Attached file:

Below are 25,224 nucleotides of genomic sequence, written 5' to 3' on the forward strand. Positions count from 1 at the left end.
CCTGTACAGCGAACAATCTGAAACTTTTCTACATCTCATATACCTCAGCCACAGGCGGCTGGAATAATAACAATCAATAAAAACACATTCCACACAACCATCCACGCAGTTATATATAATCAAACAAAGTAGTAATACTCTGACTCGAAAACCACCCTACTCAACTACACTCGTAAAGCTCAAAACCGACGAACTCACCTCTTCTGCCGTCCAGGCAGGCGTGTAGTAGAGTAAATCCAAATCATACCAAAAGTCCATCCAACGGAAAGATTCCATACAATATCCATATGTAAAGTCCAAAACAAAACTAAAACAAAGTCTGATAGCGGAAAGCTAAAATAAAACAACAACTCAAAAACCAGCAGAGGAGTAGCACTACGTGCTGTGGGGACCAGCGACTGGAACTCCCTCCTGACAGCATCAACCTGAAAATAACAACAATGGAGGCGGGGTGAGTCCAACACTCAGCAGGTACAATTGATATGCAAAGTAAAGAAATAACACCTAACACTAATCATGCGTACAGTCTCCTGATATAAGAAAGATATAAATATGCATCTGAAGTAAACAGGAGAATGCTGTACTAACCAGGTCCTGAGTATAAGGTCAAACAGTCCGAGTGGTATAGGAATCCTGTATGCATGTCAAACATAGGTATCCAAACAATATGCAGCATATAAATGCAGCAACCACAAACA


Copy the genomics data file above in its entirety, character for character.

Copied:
Below are 25,224 nucleotides of genomic sequence, written 5' to 3' on the forward strand. Positions count from 1 at the left end.
CCTGTACAGCGAACAATCTGAAACTTTTCTACATCTCATATACCTCAGCCACAGGCGGCTGGAATAATAACAATCAATAAAAACACATTCCACACAACCATCCACGCAGTTATATATAATCAAACAAAGTAGTAATACTCTGACTCGAAAACCACCCTACTCAACTACACTCGTAAAGCTCAAAACCGACGAACTCACCTCTTCTGCCGTCCAGGCAGGCGTGTAGTAGAGTAAATCCAAATCATACCAAAAGTCCATCCAACGGAAAGATTCCATACAATATCCATATGTAAAGTCCAAAACAAAACTAAAACAAAGTCTGATAGCGGAAAGCTAAAATAAAACAACAACTCAAAAACCAGCAGAGGAGTAGCACTACGTGCTGTGGGGACCAGCGACTGGAACTCCCTCCTGACAGCATCAACCTGAAAATAACAACAATGGAGGCGGGGTGAGTCCAACACTCAGCAGGTACAATTGATATGCAAAGTAAAGAAATAACACCTAACACTAATCATGCGTACAGTCTCCTGATATAAGAAAGATATAAATATGCATCTGAAGTAAACAGGAGAATGCTGTACTAACCAGGTCCTGAGTATAAGGTCAAACAGTCCGAGTGGTATAGGAATCCTGTATGCATGTCAAACATAGGTATCCAAACAATATGCAGCATATAAATGCAGCAACCACAAACA